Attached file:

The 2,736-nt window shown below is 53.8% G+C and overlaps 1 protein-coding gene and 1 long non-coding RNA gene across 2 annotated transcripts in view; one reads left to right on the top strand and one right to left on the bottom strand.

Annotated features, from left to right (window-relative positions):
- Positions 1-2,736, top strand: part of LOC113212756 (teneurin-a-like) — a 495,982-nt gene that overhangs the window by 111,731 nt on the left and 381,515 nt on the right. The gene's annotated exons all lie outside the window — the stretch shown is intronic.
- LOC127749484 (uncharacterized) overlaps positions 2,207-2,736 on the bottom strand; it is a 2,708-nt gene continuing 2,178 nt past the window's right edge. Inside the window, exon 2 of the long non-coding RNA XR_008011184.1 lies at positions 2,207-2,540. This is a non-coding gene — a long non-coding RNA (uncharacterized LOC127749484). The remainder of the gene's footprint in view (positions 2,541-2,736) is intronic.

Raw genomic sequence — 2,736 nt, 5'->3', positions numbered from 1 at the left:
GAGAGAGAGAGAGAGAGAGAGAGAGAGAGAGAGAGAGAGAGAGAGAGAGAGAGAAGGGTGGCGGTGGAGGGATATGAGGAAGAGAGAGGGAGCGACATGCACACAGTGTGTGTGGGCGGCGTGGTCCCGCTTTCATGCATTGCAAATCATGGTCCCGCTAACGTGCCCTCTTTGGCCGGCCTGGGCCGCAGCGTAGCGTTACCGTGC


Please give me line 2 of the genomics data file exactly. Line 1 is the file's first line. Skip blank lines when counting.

Annotated features, from left to right (window-relative positions):